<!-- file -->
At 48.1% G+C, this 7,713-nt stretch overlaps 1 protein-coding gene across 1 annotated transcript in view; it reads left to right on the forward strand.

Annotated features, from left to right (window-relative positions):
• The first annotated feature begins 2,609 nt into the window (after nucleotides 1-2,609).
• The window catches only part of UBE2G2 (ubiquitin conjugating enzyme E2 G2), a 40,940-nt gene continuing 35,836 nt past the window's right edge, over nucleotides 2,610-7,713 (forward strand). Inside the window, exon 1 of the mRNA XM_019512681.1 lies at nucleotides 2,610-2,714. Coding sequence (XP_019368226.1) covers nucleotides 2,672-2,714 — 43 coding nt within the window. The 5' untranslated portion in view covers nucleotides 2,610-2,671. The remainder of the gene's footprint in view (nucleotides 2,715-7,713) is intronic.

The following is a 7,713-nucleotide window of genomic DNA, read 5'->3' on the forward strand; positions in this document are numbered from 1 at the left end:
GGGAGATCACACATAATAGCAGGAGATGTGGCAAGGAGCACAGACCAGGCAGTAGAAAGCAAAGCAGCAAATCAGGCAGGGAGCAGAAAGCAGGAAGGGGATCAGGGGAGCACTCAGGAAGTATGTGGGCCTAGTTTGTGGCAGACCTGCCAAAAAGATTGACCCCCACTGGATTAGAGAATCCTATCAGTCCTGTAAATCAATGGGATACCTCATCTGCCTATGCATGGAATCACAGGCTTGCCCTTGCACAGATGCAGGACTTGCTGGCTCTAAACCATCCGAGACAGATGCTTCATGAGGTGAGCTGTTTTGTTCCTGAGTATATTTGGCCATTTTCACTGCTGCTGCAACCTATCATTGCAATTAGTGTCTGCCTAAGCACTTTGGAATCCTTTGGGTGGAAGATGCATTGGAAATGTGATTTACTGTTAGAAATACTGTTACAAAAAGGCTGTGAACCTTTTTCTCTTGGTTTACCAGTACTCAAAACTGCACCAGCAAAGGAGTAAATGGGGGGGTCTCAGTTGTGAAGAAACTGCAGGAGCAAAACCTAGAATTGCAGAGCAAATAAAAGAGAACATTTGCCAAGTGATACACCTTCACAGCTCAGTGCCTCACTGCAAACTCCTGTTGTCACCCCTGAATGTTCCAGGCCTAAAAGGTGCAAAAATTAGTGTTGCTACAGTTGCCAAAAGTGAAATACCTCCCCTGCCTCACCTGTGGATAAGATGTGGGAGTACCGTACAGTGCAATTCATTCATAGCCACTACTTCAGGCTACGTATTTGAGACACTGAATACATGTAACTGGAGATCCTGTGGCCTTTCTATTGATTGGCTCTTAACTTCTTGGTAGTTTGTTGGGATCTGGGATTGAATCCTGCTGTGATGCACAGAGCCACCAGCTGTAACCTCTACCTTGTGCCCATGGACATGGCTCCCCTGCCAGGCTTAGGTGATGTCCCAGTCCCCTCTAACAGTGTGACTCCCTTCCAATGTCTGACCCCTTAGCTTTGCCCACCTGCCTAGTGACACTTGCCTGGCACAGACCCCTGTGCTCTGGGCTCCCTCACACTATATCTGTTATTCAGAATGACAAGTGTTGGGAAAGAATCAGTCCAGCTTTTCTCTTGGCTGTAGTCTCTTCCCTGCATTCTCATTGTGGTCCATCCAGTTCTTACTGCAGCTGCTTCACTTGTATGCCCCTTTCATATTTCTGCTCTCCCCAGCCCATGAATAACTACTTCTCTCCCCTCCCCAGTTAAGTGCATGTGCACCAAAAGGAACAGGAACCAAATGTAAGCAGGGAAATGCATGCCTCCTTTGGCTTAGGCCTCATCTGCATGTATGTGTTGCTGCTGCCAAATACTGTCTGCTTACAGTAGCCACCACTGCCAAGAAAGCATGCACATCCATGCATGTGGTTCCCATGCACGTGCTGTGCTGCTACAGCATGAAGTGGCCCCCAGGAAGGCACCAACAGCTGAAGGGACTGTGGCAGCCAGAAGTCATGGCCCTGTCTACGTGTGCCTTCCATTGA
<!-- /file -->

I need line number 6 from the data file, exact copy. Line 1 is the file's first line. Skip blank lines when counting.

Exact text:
GGGAGATCACACATAATAGCAGGAGATGTGGCAAGGAGCACAGACCAGGCAGTAGAAAGCAAAGCAGCAAATCAGGCAGGGAGCAGAAAGCAGGAAGGGGATCAGGGGAGCACTCAGGAAGTATGTGGGCCTAGTTTGTGGCAGACCTGCCAAAAAGATTGACCCCCACTGGATTAGAGAATCCTATCAGTCCTGTAAATCAATGGGATACCTCATCTGCCTATGCATGGAATCACAGGCTTGCCCTTGCACAGATGCAGGACTTGCTGGCTCTAAACCATCCGAGACAGATGCTTCATGAGGTGAGCTGTTTTGTTCCTGAGTATATTTGGCCATTTTCACTGCTGCTGCAACCTATCATTGCAATTAGTGTCTGCCTAAGCACTTTGGAATCCTTTGGGTGGAAGATGCATTGGAAATGTGATTTACTGTTAGAAATACTGTTACAAAAAGGCTGTGAACCTTTTTCTCTTGGTTTACCAGTACTCAAAACTGCACCAGCAAAGGAGTAAATGGGGGGGTCTCAGTTGTGAAGAAACTGCAGGAGCAAAACCTAGAATTGCAGAGCAAATAAAAGAGAACATTTGCCAAGTGATACACCTTCACAGCTCAGTGCCTCACTGCAAACTCCTGTTGTCACCCCTGAATGTTCCAGGCCTAAAAGGTGCAAAAATTAGTGTTGCTACAGTTGCCAAAAGTGAAATACCTCCCCTGCCTCACCTGTGGATAAGATGTGGGAGTACCGTACAGTGCAATTCATTCATAGCCACTACTTCAGGCTACGTATTTGAGACACTGAATACATGTAACTGGAGATCCTGTGGCCTTTCTATTGATTGGCTCTTAACTTCTTGGTAGTTTGTTGGGATCTGGGATTGAATCCTGCTGTGATGCACAGAGCCACCAGCTGTAACCTCTACCTTGTGCCCATGGACATGGCTCCCCTGCCAGGCTTAGGTGATGTCCCAGTCCCCTCTAACAGTGTGACTCCCTTCCAATGTCTGACCCCTTAGCTTTGCCCACCTGCCTAGTGACACTTGCCTGGCACAGACCCCTGTGCTCTGGGCTCCCTCACACTATATCTGTTATTCAGAATGACAAGTGTTGGGAAAGAATCAGTCCAGCTTTTCTCTTGGCTGTAGTCTCTTCCCTGCATTCTCATTGTGGTCCATCCAGTTCTTACTGCAGCTGCTTCACTTGTATGCCCCTTTCATATTTCTGCTCTCCCCAGCCCATGAATAACTACTTCTCTCCCCTCCCCAGTTAAGTGCATGTGCACCAAAAGGAACAGGAACCAAATGTAAGCAGGGAAATGCATGCCTCCTTTGGCTTAGGCCTCATCTGCATGTATGTGTTGCTGCTGCCAAATACTGTCTGCTTACAGTAGCCACCACTGCCAAGAAAGCATGCACATCCATGCATGTGGTTCCCATGCACGTGCTGTGCTGCTACAGCATGAAGTGGCCCCCAGGAAGGCACCAACAGCTGAAGGGACTGTGGCAGCCAGAAGTCATGGCCCTGTCTACGTGTGCCTTCCATTGA